We agreed on a number of points and I take those points of agreement as signs of areas which may be less slippery when communicated. One point on which we agreed and took as fundamental to having the discussion in the first place is that the word ‘story’ is usefully flexible in conversation, but as a term for discussion of specifics is a nightmare. As a term it will creep into conversation despite best intentions because it often means what it seems to mean, but we should resist using it because it often does not mean what your listener might think it means. This matters to me because the play of roleplaying games has been very strongly associated with statements like ‘you are part of an epic story’, ‘the GM is a storyteller’, ‘you collaborate on creating stories’, and so on. What does story mean in these cases? In observation, it would seem to be similar to literature or film, and comes with the same constraints and structures that those media have. “This is a cinematic roleplaying game” has grown quite common as a descriptor. What does it actually describe?

What if, like Ron and I did, you bypass all of that and agree that the play of an RPG puts players in the position of making game-relevant decisions in game-relevant situations, and that some of these decisions will be significant enough to warrant the use of the game’s system. That interaction will produce outcomes. If we look at a moment’s or a session’s or a series of sessions’ connections of decisions and the outcomes shaped by the system and player description, we will be looking at a sequence of events, which, when related, could be fairly called – without too much risk of confusion – the story of what happened. In other words: Play Produces Story. Riskier words if you want to be understood, but damn catchy, right? We just have to love those three word pronouncements to death, don’t we?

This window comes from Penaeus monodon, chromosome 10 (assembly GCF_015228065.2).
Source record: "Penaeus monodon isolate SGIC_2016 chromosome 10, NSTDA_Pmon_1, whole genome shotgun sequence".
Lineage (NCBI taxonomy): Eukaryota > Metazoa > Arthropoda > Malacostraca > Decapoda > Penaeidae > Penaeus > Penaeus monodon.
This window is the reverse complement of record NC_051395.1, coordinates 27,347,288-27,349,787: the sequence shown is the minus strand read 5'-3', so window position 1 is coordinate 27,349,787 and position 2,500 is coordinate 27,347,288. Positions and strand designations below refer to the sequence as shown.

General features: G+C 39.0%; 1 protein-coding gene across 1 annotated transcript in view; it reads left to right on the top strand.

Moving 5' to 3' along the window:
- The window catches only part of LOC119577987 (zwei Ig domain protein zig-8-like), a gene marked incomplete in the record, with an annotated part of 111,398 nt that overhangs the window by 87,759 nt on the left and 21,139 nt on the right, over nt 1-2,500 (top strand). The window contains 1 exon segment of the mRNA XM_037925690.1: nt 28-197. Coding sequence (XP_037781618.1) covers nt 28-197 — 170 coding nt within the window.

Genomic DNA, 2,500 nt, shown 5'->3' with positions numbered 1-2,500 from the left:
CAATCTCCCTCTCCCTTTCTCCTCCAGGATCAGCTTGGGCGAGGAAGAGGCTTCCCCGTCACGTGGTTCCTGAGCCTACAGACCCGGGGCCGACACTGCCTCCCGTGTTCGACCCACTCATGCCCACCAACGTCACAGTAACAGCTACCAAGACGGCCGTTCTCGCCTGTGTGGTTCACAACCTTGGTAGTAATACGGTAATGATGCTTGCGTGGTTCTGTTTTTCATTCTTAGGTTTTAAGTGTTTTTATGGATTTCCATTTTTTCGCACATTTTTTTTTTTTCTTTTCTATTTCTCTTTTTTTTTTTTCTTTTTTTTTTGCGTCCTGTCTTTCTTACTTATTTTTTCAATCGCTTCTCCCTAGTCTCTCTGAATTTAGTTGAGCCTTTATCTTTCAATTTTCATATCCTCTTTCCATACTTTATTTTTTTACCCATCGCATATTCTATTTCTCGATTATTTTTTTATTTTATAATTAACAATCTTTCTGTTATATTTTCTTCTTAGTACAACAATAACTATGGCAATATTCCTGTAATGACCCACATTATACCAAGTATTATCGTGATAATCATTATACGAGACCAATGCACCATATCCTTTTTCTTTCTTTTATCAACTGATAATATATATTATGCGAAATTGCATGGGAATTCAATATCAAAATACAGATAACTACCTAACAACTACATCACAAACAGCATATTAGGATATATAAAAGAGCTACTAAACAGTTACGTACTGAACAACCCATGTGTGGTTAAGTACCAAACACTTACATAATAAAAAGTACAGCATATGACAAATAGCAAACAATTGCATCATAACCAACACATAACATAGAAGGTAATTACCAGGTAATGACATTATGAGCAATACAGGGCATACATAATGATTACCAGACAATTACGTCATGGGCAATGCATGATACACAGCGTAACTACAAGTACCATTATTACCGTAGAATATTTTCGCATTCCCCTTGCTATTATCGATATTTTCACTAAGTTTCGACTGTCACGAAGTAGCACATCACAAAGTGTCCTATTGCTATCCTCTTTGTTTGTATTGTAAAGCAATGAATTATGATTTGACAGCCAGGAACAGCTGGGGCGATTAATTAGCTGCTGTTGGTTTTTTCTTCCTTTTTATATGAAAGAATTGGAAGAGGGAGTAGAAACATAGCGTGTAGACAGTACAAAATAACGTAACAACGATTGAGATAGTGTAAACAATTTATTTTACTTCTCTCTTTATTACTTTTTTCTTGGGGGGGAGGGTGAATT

What if we don’t look at that sequence of outcomes? What then?

I think for most people, the end of the topic should hit just before that last pair of questions. Perhaps it should be the end of the topic (and certainly the post) but for me there is another layer. For me, it has become the most important layer. I might have a fondness for underdogs and lost causes. I might just have tenacity. If I am remembered, you can sort it out after I am gone and chisel it on my tombstone.